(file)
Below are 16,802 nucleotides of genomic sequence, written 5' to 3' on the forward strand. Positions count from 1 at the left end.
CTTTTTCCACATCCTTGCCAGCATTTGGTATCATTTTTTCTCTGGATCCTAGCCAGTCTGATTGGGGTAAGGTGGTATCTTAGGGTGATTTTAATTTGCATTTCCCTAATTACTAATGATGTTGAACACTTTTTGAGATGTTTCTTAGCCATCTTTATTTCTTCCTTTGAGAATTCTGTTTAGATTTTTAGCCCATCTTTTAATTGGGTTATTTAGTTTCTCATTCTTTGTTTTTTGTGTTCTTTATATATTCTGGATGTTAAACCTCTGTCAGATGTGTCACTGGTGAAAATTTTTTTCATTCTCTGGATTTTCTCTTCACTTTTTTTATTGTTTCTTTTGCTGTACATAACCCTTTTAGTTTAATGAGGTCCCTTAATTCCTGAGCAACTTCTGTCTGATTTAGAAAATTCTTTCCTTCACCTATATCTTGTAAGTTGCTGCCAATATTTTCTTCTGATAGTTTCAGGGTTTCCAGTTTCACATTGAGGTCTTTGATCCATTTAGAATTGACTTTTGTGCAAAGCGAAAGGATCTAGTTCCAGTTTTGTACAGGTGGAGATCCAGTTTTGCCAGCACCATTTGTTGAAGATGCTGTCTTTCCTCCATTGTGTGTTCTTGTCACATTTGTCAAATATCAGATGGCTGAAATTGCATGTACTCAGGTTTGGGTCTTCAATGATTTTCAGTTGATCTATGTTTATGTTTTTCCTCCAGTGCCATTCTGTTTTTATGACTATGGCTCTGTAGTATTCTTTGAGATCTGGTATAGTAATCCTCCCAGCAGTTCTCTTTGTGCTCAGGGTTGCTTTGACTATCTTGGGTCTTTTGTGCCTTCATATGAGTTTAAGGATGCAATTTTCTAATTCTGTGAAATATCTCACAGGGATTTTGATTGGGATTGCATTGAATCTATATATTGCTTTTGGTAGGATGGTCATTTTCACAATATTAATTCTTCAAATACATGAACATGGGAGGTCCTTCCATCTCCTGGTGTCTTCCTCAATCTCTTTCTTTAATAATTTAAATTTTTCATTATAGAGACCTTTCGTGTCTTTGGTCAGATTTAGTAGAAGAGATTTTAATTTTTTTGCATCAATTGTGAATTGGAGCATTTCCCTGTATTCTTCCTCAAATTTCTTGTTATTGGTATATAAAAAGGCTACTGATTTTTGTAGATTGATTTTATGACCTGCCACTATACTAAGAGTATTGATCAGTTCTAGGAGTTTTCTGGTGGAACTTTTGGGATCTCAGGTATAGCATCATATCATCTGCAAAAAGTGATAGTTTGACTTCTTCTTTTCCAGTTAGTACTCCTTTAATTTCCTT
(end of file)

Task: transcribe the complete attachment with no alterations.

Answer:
Below are 16,802 nucleotides of genomic sequence, written 5' to 3' on the forward strand. Positions count from 1 at the left end.
CTTTTTCCACATCCTTGCCAGCATTTGGTATCATTTTTTCTCTGGATCCTAGCCAGTCTGATTGGGGTAAGGTGGTATCTTAGGGTGATTTTAATTTGCATTTCCCTAATTACTAATGATGTTGAACACTTTTTGAGATGTTTCTTAGCCATCTTTATTTCTTCCTTTGAGAATTCTGTTTAGATTTTTAGCCCATCTTTTAATTGGGTTATTTAGTTTCTCATTCTTTGTTTTTTGTGTTCTTTATATATTCTGGATGTTAAACCTCTGTCAGATGTGTCACTGGTGAAAATTTTTTTCATTCTCTGGATTTTCTCTTCACTTTTTTTATTGTTTCTTTTGCTGTACATAACCCTTTTAGTTTAATGAGGTCCCTTAATTCCTGAGCAACTTCTGTCTGATTTAGAAAATTCTTTCCTTCACCTATATCTTGTAAGTTGCTGCCAATATTTTCTTCTGATAGTTTCAGGGTTTCCAGTTTCACATTGAGGTCTTTGATCCATTTAGAATTGACTTTTGTGCAAAGCGAAAGGATCTAGTTCCAGTTTTGTACAGGTGGAGATCCAGTTTTGCCAGCACCATTTGTTGAAGATGCTGTCTTTCCTCCATTGTGTGTTCTTGTCACATTTGTCAAATATCAGATGGCTGAAATTGCATGTACTCAGGTTTGGGTCTTCAATGATTTTCAGTTGATCTATGTTTATGTTTTTCCTCCAGTGCCATTCTGTTTTTATGACTATGGCTCTGTAGTATTCTTTGAGATCTGGTATAGTAATCCTCCCAGCAGTTCTCTTTGTGCTCAGGGTTGCTTTGACTATCTTGGGTCTTTTGTGCCTTCATATGAGTTTAAGGATGCAATTTTCTAATTCTGTGAAATATCTCACAGGGATTTTGATTGGGATTGCATTGAATCTATATATTGCTTTTGGTAGGATGGTCATTTTCACAATATTAATTCTTCAAATACATGAACATGGGAGGTCCTTCCATCTCCTGGTGTCTTCCTCAATCTCTTTCTTTAATAATTTAAATTTTTCATTATAGAGACCTTTCGTGTCTTTGGTCAGATTTAGTAGAAGAGATTTTAATTTTTTTGCATCAATTGTGAATTGGAGCATTTCCCTGTATTCTTCCTCAAATTTCTTGTTATTGGTATATAAAAAGGCTACTGATTTTTGTAGATTGATTTTATGACCTGCCACTATACTAAGAGTATTGATCAGTTCTAGGAGTTTTCTGGTGGAACTTTTGGGATCTCAGGTATAGCATCATATCATCTGCAAAAAGTGATAGTTTGACTTCTTCTTTTCCAGTTAGTACTCCTTTAATTTCCTT